April 12, 2023
How can you tell if therapy is really working?
It’s not always obvious whether therapy is actually improving your life. The thing about therapy is, it doesn’t work the way a medication might, where you have symptoms, you take a drug targeting those symptoms, and hopefully after some time, those symptoms go away.
Therapy is more about taking the time to look for and treat the source of the wound.
It can be hard to understand what therapy is targeting, or how it is doing so. Therapy comes with a pretty strong sense of the unknown for a lot of people, and it can be uncomfortable to put your trust in a seemingly vague, nonlinear process.
So, what does success look like in therapy?
Part of what makes success in therapy so difficult to measure—or even explain—is the fact that success means different things to different providers, in different kinds of therapy, and for different conditions or purposes.
To break that down a bit, the “how to know if therapy is working” answer for any one person greatly depends on what they sought treatment for (their health and personal history, symptoms, goals for treatment, background) and who they are receiving treatment from (how they were trained, what kind of therapy they practice, and what they might look for in a patient for improvement).
Goals and successes in psychotherapy can also change over time, as therapy itself is a very dynamic process.
Like the conversations in any relationship, what you discuss initially might be more general until you get more comfortable. Your goals might also start off as more surface level (e.g., “I want to sleep better”). But what comes out over time through your work together could be a deeper, causal understanding of these symptoms (think: I’m not sleeping because I experienced a trauma and am having nightmares from it), which in turn, could alter the goals for therapy, what improvement would look like, and might even change the type of therapy someone receives.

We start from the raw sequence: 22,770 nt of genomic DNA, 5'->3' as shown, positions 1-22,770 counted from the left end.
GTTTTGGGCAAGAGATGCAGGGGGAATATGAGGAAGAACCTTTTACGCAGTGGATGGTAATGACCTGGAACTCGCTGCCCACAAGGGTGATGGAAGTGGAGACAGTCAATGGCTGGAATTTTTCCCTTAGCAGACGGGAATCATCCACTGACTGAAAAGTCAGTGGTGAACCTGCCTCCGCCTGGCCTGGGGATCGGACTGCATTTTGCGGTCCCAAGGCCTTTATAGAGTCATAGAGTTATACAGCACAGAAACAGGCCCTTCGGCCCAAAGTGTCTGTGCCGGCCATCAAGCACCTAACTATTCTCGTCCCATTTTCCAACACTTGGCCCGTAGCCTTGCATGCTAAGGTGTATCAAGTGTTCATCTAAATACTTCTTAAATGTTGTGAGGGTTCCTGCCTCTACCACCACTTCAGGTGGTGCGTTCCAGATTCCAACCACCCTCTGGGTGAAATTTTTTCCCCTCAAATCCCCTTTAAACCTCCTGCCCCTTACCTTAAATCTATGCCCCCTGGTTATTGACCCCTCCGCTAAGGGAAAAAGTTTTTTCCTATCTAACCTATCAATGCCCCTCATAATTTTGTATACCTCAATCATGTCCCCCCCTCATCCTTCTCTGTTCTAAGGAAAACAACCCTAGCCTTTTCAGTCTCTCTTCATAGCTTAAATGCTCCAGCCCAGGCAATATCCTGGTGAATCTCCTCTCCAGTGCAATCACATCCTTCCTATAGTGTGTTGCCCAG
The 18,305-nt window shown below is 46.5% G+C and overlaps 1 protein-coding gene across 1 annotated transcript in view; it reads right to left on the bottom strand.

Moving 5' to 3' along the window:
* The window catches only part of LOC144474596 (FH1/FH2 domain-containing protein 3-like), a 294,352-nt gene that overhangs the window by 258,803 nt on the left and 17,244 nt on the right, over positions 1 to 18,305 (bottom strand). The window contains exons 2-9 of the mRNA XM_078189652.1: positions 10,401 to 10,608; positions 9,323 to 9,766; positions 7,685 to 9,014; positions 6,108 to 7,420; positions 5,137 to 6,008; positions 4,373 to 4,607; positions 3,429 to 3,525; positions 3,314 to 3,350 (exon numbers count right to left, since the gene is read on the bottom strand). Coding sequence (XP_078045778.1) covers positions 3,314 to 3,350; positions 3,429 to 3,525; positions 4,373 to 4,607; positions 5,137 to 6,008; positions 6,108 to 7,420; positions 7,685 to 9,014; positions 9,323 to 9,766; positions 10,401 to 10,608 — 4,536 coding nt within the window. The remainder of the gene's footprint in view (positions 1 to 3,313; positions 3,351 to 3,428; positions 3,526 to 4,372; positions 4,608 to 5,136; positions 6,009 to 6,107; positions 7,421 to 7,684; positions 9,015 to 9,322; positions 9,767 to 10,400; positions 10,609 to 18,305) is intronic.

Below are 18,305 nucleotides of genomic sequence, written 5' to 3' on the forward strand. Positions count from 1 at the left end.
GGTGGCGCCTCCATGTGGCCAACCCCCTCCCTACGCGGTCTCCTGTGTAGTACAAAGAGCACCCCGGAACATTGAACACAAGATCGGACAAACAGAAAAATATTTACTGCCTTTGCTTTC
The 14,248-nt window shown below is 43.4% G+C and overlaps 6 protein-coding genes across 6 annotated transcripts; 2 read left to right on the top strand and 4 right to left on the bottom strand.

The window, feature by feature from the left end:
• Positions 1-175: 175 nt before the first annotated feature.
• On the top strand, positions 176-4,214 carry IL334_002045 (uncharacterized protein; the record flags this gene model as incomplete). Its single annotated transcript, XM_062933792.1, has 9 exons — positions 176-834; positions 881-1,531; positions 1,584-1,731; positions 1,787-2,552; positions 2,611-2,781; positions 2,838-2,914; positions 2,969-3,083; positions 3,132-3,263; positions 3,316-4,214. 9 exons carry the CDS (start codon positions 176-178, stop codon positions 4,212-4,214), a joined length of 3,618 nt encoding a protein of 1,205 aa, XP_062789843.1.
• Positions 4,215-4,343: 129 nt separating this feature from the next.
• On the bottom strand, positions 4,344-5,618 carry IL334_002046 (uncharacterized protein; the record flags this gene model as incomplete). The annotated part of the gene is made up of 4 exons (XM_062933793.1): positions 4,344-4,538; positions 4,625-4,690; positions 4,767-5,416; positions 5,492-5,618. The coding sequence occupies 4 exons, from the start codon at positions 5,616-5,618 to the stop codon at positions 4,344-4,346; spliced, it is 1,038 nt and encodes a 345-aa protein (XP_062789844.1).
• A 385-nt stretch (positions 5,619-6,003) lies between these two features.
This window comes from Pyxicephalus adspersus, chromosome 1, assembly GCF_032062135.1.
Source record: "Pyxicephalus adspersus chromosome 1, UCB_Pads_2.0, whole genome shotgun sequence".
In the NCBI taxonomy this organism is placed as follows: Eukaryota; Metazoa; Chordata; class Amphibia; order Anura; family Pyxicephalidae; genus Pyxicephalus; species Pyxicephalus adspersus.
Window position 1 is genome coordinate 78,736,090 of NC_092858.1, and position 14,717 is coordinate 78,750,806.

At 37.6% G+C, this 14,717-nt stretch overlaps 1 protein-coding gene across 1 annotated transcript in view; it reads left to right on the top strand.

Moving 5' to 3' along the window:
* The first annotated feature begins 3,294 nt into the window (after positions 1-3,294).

Your therapist also learns a lot about you from the behaviors, patterns, and thoughts you exhibit in session, which can help dictate what “success” looks like. By observing you over time, and coming to know you, a therapist will only better be able to point out what they witness or make interpretations of what these behaviors or thoughts might mean.
For instance, a therapist might notice you change the topic every time your partner is mentioned. After seeing this a few times, a therapist might say, “I notice that every time I ask about your partner, you change the topic,” which can open the conversation up for discussion on the meaning behind this and might, in the future, allow for greater awareness or understanding. You may have previously been completely unaware of these behaviors, thoughts, or interpersonal patterns—so this type of awareness or insight, that might be considered a “success” in therapy would be kind of unexpected and hard to predict upfront.
There are a few common ways to assess your progress in therapy.